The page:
Sunday, December 1, 2013

Getting closer to nature

"Isn't nature wonderful?" Pammy said as she looked at this image, below.

What is it? It's the seedpod of a native water plant, nardoo,
when viewed through the microscope she bought for me.
And she's right, viewed from far away or up close, from any
angle at all, nature is endlessly fascinating.
Pop a parsley seed under the microscope and it's very easy to
see why this tough looking customer takes three or four weeks
to soften up so it's ready to germinate.
Here's that nardoo seedpod sitting on a slide.

The microscope itself is nothing flash, just a
reasonable quality kids' beginner model. And
the camera used to snap the pix is just my
little pocket-sized Ricoh CX2 digital. 
While I was having fun yesterday afternoon looking at all sorts of seeds up close, it did occur to me that one of the best ways to get children to fall in love in nature is to show nature to them up close, via a microscope. Even a smear of water from a puddle put on a slide will reveal a new micro-world of wriggling living things it's hard to image could exist. And seeds are such hugely variable and easy-to-gather subjects for a beginner on the microscope.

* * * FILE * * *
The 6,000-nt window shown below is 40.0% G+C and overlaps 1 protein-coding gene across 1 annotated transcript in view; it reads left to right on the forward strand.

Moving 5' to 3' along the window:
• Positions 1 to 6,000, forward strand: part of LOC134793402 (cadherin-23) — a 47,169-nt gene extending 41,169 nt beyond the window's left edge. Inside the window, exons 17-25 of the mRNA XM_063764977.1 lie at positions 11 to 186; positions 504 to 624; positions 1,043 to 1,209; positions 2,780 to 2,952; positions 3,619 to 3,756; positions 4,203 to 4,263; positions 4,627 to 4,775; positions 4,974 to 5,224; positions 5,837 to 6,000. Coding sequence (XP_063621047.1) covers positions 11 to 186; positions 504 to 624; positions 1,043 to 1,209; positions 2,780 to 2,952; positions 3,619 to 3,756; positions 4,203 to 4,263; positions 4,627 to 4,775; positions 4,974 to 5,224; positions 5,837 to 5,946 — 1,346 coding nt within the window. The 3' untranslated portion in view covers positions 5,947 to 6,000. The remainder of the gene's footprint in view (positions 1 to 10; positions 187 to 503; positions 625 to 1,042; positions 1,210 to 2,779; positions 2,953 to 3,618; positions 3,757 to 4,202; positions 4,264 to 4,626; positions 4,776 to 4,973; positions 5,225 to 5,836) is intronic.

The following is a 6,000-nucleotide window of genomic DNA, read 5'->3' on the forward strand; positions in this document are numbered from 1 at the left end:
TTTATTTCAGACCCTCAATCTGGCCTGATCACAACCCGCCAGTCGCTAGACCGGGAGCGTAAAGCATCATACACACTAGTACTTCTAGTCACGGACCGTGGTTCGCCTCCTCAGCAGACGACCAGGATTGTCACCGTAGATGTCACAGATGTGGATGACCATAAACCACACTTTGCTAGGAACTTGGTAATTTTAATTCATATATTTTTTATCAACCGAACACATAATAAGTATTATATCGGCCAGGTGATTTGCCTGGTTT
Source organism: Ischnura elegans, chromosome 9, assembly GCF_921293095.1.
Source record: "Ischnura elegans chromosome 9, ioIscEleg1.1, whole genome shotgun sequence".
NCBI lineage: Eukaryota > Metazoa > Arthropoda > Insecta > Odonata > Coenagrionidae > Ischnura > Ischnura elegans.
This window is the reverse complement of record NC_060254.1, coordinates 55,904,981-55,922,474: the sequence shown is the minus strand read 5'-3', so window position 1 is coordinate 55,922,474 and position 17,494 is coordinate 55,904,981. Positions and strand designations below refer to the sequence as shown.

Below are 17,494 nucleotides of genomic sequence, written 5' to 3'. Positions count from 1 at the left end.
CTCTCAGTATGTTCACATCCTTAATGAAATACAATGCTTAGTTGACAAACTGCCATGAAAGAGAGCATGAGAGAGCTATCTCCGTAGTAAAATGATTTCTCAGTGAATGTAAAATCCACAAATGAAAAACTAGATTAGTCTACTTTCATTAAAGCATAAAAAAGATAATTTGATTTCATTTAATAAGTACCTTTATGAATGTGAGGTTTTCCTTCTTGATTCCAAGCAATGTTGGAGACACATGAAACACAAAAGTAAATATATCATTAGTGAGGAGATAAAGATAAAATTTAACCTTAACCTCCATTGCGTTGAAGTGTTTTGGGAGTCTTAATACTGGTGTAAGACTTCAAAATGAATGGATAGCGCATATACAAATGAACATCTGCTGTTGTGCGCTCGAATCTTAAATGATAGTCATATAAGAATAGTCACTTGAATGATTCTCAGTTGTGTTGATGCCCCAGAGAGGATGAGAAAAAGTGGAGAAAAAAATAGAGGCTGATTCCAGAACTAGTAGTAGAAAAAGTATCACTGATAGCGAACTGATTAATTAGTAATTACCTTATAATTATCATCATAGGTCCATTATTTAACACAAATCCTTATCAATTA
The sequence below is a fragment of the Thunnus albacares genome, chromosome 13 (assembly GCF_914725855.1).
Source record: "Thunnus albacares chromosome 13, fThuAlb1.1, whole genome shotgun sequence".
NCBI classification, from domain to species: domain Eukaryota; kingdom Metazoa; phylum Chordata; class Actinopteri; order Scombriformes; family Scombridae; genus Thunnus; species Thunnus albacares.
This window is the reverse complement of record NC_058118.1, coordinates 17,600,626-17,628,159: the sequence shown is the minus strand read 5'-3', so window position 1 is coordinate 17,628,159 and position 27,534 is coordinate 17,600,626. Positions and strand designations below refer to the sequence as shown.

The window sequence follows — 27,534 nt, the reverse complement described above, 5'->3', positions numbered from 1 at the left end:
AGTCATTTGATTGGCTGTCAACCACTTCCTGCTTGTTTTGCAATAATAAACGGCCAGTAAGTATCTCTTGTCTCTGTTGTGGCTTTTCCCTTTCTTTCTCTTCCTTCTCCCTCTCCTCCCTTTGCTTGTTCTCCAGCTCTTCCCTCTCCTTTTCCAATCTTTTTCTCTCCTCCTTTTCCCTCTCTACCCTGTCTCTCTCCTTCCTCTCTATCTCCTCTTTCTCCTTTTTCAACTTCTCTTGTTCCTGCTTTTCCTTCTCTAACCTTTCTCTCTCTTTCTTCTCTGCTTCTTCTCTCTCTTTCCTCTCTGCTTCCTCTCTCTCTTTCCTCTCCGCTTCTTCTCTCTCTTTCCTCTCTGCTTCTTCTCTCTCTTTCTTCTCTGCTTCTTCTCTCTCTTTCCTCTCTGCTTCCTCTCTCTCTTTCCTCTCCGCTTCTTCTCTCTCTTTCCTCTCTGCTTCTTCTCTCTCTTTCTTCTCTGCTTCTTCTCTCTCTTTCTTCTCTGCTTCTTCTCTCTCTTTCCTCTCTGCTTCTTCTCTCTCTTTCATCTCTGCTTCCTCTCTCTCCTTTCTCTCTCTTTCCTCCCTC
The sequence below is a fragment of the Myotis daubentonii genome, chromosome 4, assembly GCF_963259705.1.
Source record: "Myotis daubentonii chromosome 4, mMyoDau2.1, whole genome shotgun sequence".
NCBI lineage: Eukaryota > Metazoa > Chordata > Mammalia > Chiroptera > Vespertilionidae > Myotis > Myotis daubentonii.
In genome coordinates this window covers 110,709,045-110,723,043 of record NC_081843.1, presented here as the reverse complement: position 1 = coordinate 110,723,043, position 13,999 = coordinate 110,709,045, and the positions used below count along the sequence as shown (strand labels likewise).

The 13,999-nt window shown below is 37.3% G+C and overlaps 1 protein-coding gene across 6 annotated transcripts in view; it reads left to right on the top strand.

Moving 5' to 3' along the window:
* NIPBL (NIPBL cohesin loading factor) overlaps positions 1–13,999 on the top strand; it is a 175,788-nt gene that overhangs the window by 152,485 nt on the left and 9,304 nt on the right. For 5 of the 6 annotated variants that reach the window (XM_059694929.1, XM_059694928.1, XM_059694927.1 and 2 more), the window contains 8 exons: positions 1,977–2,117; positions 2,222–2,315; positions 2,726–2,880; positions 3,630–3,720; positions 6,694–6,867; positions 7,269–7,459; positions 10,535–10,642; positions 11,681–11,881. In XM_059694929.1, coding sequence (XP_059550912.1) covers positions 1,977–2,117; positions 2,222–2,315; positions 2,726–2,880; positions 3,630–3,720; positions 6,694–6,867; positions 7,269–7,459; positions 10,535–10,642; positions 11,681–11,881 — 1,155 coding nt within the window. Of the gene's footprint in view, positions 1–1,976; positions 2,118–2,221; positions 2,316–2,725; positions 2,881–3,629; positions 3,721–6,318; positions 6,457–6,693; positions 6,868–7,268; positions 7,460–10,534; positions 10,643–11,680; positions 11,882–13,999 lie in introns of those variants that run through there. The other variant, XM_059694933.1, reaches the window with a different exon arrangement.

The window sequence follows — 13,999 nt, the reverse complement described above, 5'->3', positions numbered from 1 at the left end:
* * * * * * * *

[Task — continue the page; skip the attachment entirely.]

Back to the original photo, of the nardoo pod, I should just fill you in on what we are looking at, close-up. Pictured below is the pond that is home to our now four-year-old goldfish, Paul, where his watery home is topped by the floating fern, nardoo, and a growing forest of Louisiana iris plants.

The nardoo is called a 'floating fern' as that is
what it does on our inland waterways.
Pammy noticed yesterday that it was setting lots of seedpods,
and brought me some to look at. (Forgive the wire cage, but
it's over part of the pond to discourage that persistent predator
of Paul, known as Pussyus cattus.)
The nardoo seedpods are quite small, and a bit hairy, too.
Split one open and it seems like you are looking at its tiny seed.
Pop the pod under the microscope and there's another layer
of activity going on. At the bottom left it looks like the mini-pod,
with the wide open mouth, has disgorged its seed, while in the
centre of the image the mini pods' mouths are still closed
tightly around what looks like the real seed. I'm just guessing
this is so, but seeing such detail reminds me that what I see
with my unaided eye might not be the whole picture at all.
This might look like a photo taken by a space explorer vehicle
of the close-up of a distant moon's frosty surface, but it is in
fact the seed of a chilli pepper.
Pammy's gift of that microscope a few years ago was an inspired choice, as she knows that the "amateur" part of my Garden Amateur name has nothing to do with commerce, and everything to do with my secret life as an amateur scientist and backyard naturalist. Thank you Pammy, and thank you Mother Nature!


Anonymous said...

wonderful pictures !and interesting !!!!

Louise Glut said...

Wow, these are beautiful! Fancy you growing nardoo. I remember getting very excited at spotting nardoo in a waterhole in the Western Mac Donald Ranges west of Alice...